An attorney subsequently hired by the town of Lincoln said it’s the same as closing. An attorney for the MAUSD said “repurposing” was perfectly acceptable under the district’s articles of agreement and did not trigger a school-closure vote in any town.

Many people in Lincoln thus feel that they have been fighting for more than nine months against what they see as an attempt by the school district to get around their voting rights.

Reen’s proposal prompted so much controversy that instead of submitting it for a vote on Town Meeting Day 2021 the school board tabled Phase One and decided to solicit alternative proposals from the community.

So LCS Reimagined expanded its focus and changed its name to MAUSD Reimagined, Warnock explained.

On May 4, the group submitted a 62-page proposal to the district. Four other groups also submitted proposals.

“These community proposals were given a very specific set of criteria by the MAUSD board, and we spent a lot of time crafting them and giving a lot of consideration to those criteria.” said MAUSD Reimagined co-author Andrew Furtsch during last week’s Zoom interview.

But after soliciting proposals the board hired educational consultant Nate Levenson to help refine them so they could be compared with one another.

“Now we’ve learned that there will be all new criteria established,” Furtsch said.

MAUSD Reimagined and other groups were disappointed that the process would now be changed and drawn out.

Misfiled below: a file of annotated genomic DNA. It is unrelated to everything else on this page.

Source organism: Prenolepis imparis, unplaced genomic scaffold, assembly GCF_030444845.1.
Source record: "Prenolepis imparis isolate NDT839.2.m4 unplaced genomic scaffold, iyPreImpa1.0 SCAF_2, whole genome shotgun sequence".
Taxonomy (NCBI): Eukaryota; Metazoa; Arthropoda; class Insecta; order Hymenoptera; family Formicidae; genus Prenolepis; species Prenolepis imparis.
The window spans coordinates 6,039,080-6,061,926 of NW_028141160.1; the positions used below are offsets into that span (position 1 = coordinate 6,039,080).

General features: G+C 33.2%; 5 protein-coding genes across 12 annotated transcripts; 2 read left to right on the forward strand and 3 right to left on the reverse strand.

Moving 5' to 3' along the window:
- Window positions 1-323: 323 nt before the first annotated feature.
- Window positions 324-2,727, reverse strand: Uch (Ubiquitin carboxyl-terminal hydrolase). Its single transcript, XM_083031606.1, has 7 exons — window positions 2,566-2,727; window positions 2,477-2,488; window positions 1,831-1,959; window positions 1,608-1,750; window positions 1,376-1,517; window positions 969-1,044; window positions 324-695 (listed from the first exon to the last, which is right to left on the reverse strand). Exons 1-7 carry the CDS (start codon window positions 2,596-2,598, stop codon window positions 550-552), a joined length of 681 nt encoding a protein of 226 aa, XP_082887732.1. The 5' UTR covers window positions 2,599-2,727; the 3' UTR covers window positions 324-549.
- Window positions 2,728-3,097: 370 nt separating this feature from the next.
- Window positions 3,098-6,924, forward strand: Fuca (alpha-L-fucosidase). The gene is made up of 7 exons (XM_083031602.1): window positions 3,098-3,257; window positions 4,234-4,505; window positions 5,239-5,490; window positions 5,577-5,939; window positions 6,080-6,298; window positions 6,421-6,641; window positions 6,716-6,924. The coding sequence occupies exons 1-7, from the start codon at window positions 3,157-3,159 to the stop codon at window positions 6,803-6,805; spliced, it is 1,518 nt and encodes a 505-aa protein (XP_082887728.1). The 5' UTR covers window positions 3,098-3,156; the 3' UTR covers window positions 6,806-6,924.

“The goal posts are being moved, so to speak,” Furtsch said.

SCS echoed that sentiment in their Aug. 17 response to Levenson’s summary of their work.

“The establishment of (new) assessment criteria after proposals have been submitted counters everything we know about effective pedagogy and really creates questions about the credibility of the entire process,” they wrote.

The Independent will report on Levenson’s work for a future story.

“Save Community Schools” was born, Warnock said, “when we saw a perfect storm, if you will, of a delayed timeline on the proposals, the hiring of a consultant to set up a rather ornate process for vetting those proposals, and the fast-tracked merger study committee.”

The ANWSD-MAUSD Merger Study Committee emerged from Phase Two of Reen’s Dec. 7 proposal, which the school board decided to pursue.

It has only begun meeting but critics note that it has statutory authority to present its recommendations directly to the Agency of Education for approval, bypassing the two school boards, one of which is busy evaluating community proposals submitted as alternatives to the one that gave birth to the committee.

Lincoln and Starksboro residents have also raised concerns about their rights to vote on school closure in the event the MAUSD articles of agreement are overwritten to create a new merged district.

“So we could see the writing on the wall,” Warnock said.

Regardless of their name or stage of engagement with the district, the group has always had one overarching objective, Warnock said: “to keep our school open and alive and well.”

For more information about Save Community Schools, visit

Reach Christopher Ross at [email protected].